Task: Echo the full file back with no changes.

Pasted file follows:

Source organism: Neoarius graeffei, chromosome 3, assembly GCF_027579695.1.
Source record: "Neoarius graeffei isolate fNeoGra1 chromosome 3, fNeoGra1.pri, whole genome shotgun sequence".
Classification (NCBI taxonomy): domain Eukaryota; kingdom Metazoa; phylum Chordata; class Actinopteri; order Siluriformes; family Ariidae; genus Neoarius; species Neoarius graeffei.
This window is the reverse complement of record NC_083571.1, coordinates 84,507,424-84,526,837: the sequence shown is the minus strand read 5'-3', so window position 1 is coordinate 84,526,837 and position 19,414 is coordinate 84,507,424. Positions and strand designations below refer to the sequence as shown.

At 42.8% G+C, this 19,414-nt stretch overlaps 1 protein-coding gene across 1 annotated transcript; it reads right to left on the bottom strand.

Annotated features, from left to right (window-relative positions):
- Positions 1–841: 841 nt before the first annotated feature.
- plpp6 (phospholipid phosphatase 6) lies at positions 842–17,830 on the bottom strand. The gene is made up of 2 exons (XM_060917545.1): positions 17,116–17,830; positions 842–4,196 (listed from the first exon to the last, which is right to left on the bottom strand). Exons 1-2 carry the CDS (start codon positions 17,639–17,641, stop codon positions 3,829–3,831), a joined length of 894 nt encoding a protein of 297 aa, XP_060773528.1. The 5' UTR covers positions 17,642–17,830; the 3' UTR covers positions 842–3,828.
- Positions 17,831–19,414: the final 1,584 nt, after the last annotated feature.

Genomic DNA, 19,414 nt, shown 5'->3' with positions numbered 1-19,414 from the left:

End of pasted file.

Source organism: Neoarius graeffei, chromosome 3, assembly GCF_027579695.1.
Source record: "Neoarius graeffei isolate fNeoGra1 chromosome 3, fNeoGra1.pri, whole genome shotgun sequence".
Classification (NCBI taxonomy): domain Eukaryota; kingdom Metazoa; phylum Chordata; class Actinopteri; order Siluriformes; family Ariidae; genus Neoarius; species Neoarius graeffei.
This window is the reverse complement of record NC_083571.1, coordinates 84,507,424-84,526,837: the sequence shown is the minus strand read 5'-3', so window position 1 is coordinate 84,526,837 and position 19,414 is coordinate 84,507,424. Positions and strand designations below refer to the sequence as shown.

At 42.8% G+C, this 19,414-nt stretch overlaps 1 protein-coding gene across 1 annotated transcript; it reads right to left on the bottom strand.

Annotated features, from left to right (window-relative positions):
- Positions 1–841: 841 nt before the first annotated feature.
- plpp6 (phospholipid phosphatase 6) lies at positions 842–17,830 on the bottom strand. The gene is made up of 2 exons (XM_060917545.1): positions 17,116–17,830; positions 842–4,196 (listed from the first exon to the last, which is right to left on the bottom strand). Exons 1-2 carry the CDS (start codon positions 17,639–17,641, stop codon positions 3,829–3,831), a joined length of 894 nt encoding a protein of 297 aa, XP_060773528.1. The 5' UTR covers positions 17,642–17,830; the 3' UTR covers positions 842–3,828.
- Positions 17,831–19,414: the final 1,584 nt, after the last annotated feature.

Genomic DNA, 19,414 nt, shown 5'->3' with positions numbered 1-19,414 from the left: